Recycling, or how I decided to re-post an entry from my MySpace profile to avoid finishing another post.

May 26, 2008 in It is what it is - opinion column | Comments (0)


Yes, I admit it. I’m a social media junkie.
I have a MySpace profile. And Facebook. And LinkedIn. And FriendFeed, SocialThing, MyBlogLog, Seesmic, Flickr, Upcoming, Yelp, Twitter (well, through Twhirl, at least). And that doesn’t count the posting that I do here on my own blog or for Seesmic or LeWeb.
If the hypersensitive hyperlinked nature of the previous paragraph hasn’t put you off too badly, hopefully you’ll read this item I just rediscovered – on my own MySpace page.

To be perfectly frank, MySpace isn’t really my cup of tea. I find the interface to be overly complicated and busy, the pages take too damn long to load, and most of my day-to-day social media environment leans into other platforms anyway.
The only reason I reactivated my stagnant account two years ago (because like any good early adopter I signed up and set a basic profile page just about when MySpace started … and promptly let it go fallow) was because someone in whom I was a bit interested used it as her primary channel of communication. So if I wanted a response to email, that was where I had to go.
That friendship proved relatively short-lived (for reasons of which I’m not entirely certain) but in any case the profile once again went to seed.
But on my recent trip to LA for Digital Hollywood, I connected with some old friends and made some new ones – all of whom tend to use MySpace a bit more often. So back there I went … cleaning up some photos, adding a bit of fresh content, and reviewing things I’d left there.
And I came across this item.
I wrote it in July of last year and while the weather patterns don’t yet reflect the deep fog and damp of San Francisco summer, there’s something about the air today that feels … well … like another season altogether.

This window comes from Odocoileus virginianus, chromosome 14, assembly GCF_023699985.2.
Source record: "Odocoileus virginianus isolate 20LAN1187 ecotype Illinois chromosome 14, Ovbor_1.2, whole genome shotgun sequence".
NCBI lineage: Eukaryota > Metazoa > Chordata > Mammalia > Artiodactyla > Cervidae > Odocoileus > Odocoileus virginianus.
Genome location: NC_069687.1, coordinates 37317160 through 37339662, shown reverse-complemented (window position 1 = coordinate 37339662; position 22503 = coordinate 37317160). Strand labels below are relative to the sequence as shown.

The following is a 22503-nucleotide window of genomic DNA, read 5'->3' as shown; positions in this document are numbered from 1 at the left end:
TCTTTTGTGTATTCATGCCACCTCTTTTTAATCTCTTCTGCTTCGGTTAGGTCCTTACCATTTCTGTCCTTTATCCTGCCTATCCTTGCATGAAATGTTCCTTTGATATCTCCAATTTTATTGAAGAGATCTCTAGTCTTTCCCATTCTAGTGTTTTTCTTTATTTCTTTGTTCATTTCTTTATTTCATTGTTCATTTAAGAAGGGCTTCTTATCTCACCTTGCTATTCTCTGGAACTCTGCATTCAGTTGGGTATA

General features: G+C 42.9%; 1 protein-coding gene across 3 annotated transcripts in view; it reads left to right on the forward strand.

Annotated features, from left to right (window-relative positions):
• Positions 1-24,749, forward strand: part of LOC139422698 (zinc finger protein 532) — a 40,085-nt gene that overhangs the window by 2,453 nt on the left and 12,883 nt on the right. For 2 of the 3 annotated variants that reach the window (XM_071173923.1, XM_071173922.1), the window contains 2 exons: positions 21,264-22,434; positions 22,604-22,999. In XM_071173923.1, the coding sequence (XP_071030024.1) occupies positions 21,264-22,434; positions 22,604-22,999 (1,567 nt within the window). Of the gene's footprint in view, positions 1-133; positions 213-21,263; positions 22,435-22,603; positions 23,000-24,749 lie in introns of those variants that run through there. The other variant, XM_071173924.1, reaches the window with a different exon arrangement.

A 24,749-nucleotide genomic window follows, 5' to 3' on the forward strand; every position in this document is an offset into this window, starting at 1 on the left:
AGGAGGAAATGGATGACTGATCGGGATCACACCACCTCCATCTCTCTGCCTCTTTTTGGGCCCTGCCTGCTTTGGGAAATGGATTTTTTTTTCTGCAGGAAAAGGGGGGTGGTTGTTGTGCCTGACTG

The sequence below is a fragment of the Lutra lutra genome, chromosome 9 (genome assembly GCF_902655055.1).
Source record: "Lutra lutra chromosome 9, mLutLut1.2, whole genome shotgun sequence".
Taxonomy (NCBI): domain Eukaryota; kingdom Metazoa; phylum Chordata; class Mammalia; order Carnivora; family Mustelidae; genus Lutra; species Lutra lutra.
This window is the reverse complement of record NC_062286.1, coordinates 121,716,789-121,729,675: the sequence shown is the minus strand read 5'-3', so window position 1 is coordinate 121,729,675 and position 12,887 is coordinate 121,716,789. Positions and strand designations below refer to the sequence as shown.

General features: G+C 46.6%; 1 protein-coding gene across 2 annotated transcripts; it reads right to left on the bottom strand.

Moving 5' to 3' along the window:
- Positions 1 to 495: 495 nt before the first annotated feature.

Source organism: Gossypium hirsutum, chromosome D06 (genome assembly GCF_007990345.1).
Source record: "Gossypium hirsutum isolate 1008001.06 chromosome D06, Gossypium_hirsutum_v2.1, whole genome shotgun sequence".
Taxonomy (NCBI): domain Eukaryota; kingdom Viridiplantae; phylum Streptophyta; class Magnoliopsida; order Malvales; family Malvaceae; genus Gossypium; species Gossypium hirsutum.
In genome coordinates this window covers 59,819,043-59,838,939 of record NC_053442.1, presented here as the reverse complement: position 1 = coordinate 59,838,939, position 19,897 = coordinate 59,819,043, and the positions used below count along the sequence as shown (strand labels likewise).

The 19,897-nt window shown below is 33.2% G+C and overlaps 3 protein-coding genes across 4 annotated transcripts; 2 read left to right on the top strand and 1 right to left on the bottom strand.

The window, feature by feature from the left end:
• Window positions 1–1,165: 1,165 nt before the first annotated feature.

So I wanted to share it again, and this time in a place where a few more people might enjoy it …
As originally posted on MySpace – July 11, 2007:
Current mood: contemplative
Category: Life

It’s on nights like tonight that it hits me particularly hard.
It’s late and I was going to step outside with Truman for his pre-bedtime constitutional. The front door of my building is a heavy one – my building being one of those early 1920’s Edwardian sorts that are so prevalent in San Francisco.
First the low squeak of the hinge, then a nearly silent whoosh as it swung back, and then I caught it – that unmistakable scent …
There’s nothing like living near the ocean. Granted I can’t see it from my window – not unless you count the teensy sliver of bay that, on clear days, I can see between two high rises to the south. But the ever-present sense of sea wraps around me daily, just as it edges San Francisco on three sides.
Recently I made a trip to San Francisco City Hall. It was time to renew my consulting business license. I stood in the City Collectors office and stared at the towering photograph stretching about 10 feet across the wall. It was an aerial shot of the San Francisco skyline taken from somewhere above the Bay Bridge, circa 1963.
Besides the conspicuous absence of now iconic images like the Transamerica Pyramid, the Embarcadero Center and AT&T Park, it was shocking to see just how much of the waterfront area at that time was dedicated to shipping and warehouses – a city living from the sea.
Not any more. Now San Francisco is largely an information economy town. As the northern civilized anchor to the digital breadbasket of Silicon Valley, San Francisco’s bread and butter comes from technology. There is still a vibrant waterfront, but largely now landscaped with terraced stone benches sporting weird brackets in the shape of sea creatures designed to both decorate … and dissuade skateboarders.
Every day people trundle to their buses, cars and trains heading for offices where they toil merrily (or not so). At day’s end – especially in summer months when the fog comes in – they retreat from their cubicle cages to some other location to while a few hours before starting it again.
How many people take the time before or after engaging in that work to take a moment and pull in a deep drink of that cool sea-tinged air? How many people are so disconnected from their environment that they can’t even catch that scent as is wafts past them on their way to work, to the market, to get the kids at school?
I stood in my old Muckrakers softball jersey and sweatpants, silky cold marble of the front steps under my feet, waiting as Truman took his treeside stroll. Slightly humid air with a cool whoosh of breeze passed by. Truman returned, but I remained still, long swallows of the briny scent filling my lungs, wishing that instead of heading back inside and up the elevator that I had a hammock or Adirondack chair so that I could fall asleep wrapped in the downy comfort of the sea.


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